CompleteCoverage: Upfronts 2013
To fill out the original programming of itsFXX network, comedies It's Always Sunny in Philadelphia, The
League and Legit have all been renewed for additional seasons to air
on the new network targeting adults 18-34.
Sunny and The League's previously announced
ninth and fifth seasons, respectively, will premiere on FXX this fall, with the
new seasons announced Thursday debuting in fall 2014. Legit, which has
been picked up for a second season, will return in early 2014.
Drama Justified has also been renewed for a fifth
season to premiere on the flagship FX channel in January 2014.
FXX will also be the new home of late-night comedy series Totally
Biased with W. Kamau Bell, which expands to a five-nights-a-week strip
starting this fall. The half-hour show will air Monday through Thursday at 11
p.m., with a best of the week compilation show on Sunday.
No decision has yet been made on the future of late night
series BrandX with Russell Brand,
which is in the middle of its latest episode run in a new live format. "The
live format has been great, really a boon for Russell," said John Landgraf, FX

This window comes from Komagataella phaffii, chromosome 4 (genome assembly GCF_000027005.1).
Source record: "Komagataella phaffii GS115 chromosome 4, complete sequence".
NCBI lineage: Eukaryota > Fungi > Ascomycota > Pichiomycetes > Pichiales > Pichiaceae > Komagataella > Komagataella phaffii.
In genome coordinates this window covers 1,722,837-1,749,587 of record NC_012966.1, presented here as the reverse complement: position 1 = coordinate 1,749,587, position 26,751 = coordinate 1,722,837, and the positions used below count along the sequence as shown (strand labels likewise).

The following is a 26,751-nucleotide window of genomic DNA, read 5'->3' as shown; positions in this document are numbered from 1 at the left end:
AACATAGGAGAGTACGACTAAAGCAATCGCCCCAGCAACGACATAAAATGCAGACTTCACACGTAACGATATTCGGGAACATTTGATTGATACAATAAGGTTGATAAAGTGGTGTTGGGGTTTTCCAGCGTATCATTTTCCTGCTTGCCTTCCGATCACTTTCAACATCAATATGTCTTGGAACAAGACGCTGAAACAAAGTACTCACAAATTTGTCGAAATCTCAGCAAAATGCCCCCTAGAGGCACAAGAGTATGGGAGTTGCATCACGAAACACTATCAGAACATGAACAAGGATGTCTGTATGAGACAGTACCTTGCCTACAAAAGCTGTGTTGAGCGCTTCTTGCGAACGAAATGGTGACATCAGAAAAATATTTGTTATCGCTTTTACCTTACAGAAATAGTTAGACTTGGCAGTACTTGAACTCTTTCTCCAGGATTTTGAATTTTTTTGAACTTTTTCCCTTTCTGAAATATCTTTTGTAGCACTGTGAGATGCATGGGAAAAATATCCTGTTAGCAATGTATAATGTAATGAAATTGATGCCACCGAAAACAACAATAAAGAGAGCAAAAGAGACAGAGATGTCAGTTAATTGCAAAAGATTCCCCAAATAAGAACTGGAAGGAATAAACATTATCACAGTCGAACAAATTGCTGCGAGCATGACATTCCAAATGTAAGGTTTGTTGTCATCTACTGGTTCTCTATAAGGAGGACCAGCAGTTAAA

Networks president and general manager. "The show's really found its footing."
If it is renewed, it will move to FXX with Totally
Biased, he said.
Kicking off its move into limited series, FX has ordered an
adaptation of the Coen Brothers film Fargo from writer Noah Hawley. The
10-episode series from FX Productions and MGM Television will follow a new
"true crime" story inspired by the film and is slated to premiere in
spring 2014. Hawley, Joel and Ethan Coen and Warren Littlefield will serve as
FX Networks is also in development on four other limited
series with film talent attached: a portrait of the Puritan settlers in Mayflower from executive producer Paul
Giamatti; Grand Hotel, about a Paris
hotel that becomes the center of a terrorist attack from executive producer Sam
Mendes; Shawn Ryan's Mad Dogs, which
follows the reunion of four 40-something men heading to Belize to visit their
old school friend; and Sutton from
Alexander Payne, about the prolific bank robber who leaves prison and takes a
reporter and photographer on a tour of his crimes.
Landgraf has additionally picked up two comedy pilots. The first, How and Why from Academy Award winner
Charlie Kaufman, is the story of a man who can figure out how a nuclear reactor works but
is clueless about life. The animated Chozen,
executive produced by Eastbound & Down's
Danny McBride, follows a white rapper recently released from prison looking for
redemption. If ordered to series, the comedies would likely air on FXX as the
new network looks to grow to six comedies next year.
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